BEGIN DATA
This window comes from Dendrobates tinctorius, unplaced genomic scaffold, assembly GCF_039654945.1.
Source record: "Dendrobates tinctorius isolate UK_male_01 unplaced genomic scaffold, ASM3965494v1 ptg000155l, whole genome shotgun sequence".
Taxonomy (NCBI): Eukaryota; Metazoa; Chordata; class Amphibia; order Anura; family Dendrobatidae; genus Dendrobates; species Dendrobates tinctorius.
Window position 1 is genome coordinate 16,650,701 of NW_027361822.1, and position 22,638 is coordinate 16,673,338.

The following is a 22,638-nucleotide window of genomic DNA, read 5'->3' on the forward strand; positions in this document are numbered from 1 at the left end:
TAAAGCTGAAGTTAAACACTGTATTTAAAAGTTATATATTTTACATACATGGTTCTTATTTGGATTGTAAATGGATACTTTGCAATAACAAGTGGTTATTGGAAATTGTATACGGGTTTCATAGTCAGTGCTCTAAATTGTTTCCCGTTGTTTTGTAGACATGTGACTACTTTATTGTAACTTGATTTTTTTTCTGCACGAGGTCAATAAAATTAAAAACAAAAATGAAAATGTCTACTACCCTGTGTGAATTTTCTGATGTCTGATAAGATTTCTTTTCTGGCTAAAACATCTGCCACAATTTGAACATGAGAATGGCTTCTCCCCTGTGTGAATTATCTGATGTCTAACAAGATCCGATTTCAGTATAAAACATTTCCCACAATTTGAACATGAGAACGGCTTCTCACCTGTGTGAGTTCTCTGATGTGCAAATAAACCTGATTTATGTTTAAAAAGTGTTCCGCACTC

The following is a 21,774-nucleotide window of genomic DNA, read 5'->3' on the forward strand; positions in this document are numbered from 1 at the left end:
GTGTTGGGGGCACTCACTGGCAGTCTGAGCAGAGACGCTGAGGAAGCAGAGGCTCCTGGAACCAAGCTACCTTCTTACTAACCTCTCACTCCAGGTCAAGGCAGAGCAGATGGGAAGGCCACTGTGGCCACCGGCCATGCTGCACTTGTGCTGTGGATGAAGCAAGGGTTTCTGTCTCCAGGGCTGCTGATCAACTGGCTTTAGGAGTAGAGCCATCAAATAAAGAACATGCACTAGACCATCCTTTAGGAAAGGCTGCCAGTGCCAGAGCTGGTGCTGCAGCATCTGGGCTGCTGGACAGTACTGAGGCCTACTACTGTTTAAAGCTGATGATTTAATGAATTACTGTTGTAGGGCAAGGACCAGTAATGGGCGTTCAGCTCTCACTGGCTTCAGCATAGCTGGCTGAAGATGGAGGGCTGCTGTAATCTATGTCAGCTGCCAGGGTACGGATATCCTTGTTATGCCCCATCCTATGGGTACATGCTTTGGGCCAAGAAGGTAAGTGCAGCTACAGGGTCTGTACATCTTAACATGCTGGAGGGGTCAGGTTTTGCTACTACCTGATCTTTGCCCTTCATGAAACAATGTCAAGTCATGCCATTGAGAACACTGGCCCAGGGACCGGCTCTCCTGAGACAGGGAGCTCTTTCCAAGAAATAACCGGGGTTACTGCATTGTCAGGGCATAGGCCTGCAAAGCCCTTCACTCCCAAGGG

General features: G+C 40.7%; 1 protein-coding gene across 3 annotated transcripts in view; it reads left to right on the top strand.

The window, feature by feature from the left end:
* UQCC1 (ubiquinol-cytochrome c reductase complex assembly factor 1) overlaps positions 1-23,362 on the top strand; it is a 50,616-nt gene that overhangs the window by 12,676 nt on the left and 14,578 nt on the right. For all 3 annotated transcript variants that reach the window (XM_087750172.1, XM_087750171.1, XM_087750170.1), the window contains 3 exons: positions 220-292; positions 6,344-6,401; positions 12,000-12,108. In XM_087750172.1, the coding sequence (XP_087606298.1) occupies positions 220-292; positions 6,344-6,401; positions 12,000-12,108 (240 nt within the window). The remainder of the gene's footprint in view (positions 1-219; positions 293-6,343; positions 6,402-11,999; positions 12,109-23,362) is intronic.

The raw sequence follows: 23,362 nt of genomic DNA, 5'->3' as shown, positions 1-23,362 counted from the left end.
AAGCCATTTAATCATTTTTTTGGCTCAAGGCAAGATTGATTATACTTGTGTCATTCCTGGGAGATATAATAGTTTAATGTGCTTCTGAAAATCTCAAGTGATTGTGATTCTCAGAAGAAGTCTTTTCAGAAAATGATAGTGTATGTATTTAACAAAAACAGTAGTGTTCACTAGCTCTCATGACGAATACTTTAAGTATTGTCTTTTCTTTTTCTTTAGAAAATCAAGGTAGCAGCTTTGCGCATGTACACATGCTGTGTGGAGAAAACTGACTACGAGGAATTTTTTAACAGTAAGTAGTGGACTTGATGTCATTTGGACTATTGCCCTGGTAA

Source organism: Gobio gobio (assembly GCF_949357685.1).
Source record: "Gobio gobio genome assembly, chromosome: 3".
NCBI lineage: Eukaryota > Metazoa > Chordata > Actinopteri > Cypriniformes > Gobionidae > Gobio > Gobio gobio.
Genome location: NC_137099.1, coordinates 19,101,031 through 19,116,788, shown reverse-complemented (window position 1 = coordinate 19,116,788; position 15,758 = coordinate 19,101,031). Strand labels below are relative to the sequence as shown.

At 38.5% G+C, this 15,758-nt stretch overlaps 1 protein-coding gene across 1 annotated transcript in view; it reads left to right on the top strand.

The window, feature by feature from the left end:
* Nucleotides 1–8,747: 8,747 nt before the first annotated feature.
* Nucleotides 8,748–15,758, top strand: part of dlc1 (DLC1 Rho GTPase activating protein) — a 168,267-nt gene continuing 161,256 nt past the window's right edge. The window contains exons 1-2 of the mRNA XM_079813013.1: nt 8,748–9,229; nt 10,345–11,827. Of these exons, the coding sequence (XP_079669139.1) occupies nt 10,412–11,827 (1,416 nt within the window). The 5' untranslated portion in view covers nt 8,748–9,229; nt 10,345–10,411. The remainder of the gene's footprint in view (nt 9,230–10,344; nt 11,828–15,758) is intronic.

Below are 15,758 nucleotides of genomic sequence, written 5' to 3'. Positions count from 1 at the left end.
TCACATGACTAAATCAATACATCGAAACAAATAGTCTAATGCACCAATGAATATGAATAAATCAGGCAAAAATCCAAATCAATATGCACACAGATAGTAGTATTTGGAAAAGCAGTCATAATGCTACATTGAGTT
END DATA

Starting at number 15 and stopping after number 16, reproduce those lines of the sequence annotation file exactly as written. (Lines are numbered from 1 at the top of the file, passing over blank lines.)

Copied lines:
Source record: "Gobio gobio genome assembly, chromosome: 3".
NCBI lineage: Eukaryota > Metazoa > Chordata > Actinopteri > Cypriniformes > Gobionidae > Gobio > Gobio gobio.